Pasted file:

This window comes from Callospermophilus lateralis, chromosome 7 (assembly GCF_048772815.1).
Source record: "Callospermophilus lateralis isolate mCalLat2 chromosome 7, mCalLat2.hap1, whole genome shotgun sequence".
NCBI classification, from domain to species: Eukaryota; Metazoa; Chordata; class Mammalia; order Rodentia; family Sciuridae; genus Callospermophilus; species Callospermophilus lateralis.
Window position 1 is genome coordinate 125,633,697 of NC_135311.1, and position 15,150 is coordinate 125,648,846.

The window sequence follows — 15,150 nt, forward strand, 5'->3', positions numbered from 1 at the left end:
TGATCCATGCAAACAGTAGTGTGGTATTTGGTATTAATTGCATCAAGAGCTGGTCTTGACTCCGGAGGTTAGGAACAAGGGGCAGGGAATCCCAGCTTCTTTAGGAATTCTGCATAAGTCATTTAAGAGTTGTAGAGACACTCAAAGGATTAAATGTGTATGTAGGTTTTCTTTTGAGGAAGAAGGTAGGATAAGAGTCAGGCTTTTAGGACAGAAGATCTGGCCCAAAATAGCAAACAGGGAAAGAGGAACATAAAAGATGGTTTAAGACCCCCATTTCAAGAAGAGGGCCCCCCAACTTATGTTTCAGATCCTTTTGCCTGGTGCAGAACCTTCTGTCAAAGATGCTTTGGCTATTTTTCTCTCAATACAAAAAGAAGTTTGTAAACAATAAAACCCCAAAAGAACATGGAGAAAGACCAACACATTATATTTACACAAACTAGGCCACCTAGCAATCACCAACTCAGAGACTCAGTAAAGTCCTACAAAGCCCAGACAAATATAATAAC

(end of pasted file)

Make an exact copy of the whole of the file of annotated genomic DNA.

This window comes from Callospermophilus lateralis, chromosome 7 (assembly GCF_048772815.1).
Source record: "Callospermophilus lateralis isolate mCalLat2 chromosome 7, mCalLat2.hap1, whole genome shotgun sequence".
NCBI classification, from domain to species: Eukaryota; Metazoa; Chordata; class Mammalia; order Rodentia; family Sciuridae; genus Callospermophilus; species Callospermophilus lateralis.
Window position 1 is genome coordinate 125,633,697 of NC_135311.1, and position 15,150 is coordinate 125,648,846.

The window sequence follows — 15,150 nt, forward strand, 5'->3', positions numbered from 1 at the left end:
TGATCCATGCAAACAGTAGTGTGGTATTTGGTATTAATTGCATCAAGAGCTGGTCTTGACTCCGGAGGTTAGGAACAAGGGGCAGGGAATCCCAGCTTCTTTAGGAATTCTGCATAAGTCATTTAAGAGTTGTAGAGACACTCAAAGGATTAAATGTGTATGTAGGTTTTCTTTTGAGGAAGAAGGTAGGATAAGAGTCAGGCTTTTAGGACAGAAGATCTGGCCCAAAATAGCAAACAGGGAAAGAGGAACATAAAAGATGGTTTAAGACCCCCATTTCAAGAAGAGGGCCCCCCAACTTATGTTTCAGATCCTTTTGCCTGGTGCAGAACCTTCTGTCAAAGATGCTTTGGCTATTTTTCTCTCAATACAAAAAGAAGTTTGTAAACAATAAAACCCCAAAAGAACATGGAGAAAGACCAACACATTATATTTACACAAACTAGGCCACCTAGCAATCACCAACTCAGAGACTCAGTAAAGTCCTACAAAGCCCAGACAAATATAATAAC